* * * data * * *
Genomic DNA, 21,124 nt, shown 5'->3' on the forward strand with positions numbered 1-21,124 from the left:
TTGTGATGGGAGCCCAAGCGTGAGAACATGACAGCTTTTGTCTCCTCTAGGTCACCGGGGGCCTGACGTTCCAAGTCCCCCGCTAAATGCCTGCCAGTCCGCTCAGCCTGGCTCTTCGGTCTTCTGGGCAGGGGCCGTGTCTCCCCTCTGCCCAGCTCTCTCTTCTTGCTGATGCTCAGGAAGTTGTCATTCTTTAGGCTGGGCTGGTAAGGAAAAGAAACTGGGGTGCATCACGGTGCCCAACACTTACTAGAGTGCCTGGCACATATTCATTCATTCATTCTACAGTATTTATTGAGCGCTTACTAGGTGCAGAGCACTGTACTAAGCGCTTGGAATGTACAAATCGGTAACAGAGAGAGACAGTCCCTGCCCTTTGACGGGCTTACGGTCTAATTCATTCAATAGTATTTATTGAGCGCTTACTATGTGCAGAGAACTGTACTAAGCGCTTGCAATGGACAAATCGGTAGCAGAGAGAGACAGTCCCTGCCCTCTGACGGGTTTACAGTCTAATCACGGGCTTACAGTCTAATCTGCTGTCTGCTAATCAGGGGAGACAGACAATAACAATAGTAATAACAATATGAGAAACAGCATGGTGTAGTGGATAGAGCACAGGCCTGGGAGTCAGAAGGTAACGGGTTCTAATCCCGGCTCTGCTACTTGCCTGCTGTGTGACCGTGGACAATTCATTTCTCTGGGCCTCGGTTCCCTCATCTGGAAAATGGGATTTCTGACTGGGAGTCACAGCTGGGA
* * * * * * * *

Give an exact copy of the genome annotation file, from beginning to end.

Genomic DNA, 21,124 nt, shown 5'->3' on the forward strand with positions numbered 1-21,124 from the left:
TTGTGATGGGAGCCCAAGCGTGAGAACATGACAGCTTTTGTCTCCTCTAGGTCACCGGGGGCCTGACGTTCCAAGTCCCCCGCTAAATGCCTGCCAGTCCGCTCAGCCTGGCTCTTCGGTCTTCTGGGCAGGGGCCGTGTCTCCCCTCTGCCCAGCTCTCTCTTCTTGCTGATGCTCAGGAAGTTGTCATTCTTTAGGCTGGGCTGGTAAGGAAAAGAAACTGGGGTGCATCACGGTGCCCAACACTTACTAGAGTGCCTGGCACATATTCATTCATTCATTCTACAGTATTTATTGAGCGCTTACTAGGTGCAGAGCACTGTACTAAGCGCTTGGAATGTACAAATCGGTAACAGAGAGAGACAGTCCCTGCCCTTTGACGGGCTTACGGTCTAATTCATTCAATAGTATTTATTGAGCGCTTACTATGTGCAGAGAACTGTACTAAGCGCTTGCAATGGACAAATCGGTAGCAGAGAGAGACAGTCCCTGCCCTCTGACGGGTTTACAGTCTAATCACGGGCTTACAGTCTAATCTGCTGTCTGCTAATCAGGGGAGACAGACAATAACAATAGTAATAACAATATGAGAAACAGCATGGTGTAGTGGATAGAGCACAGGCCTGGGAGTCAGAAGGTAACGGGTTCTAATCCCGGCTCTGCTACTTGCCTGCTGTGTGACCGTGGACAATTCATTTCTCTGGGCCTCGGTTCCCTCATCTGGAAAATGGGATTTCTGACTGGGAGTCACAGCTGGGA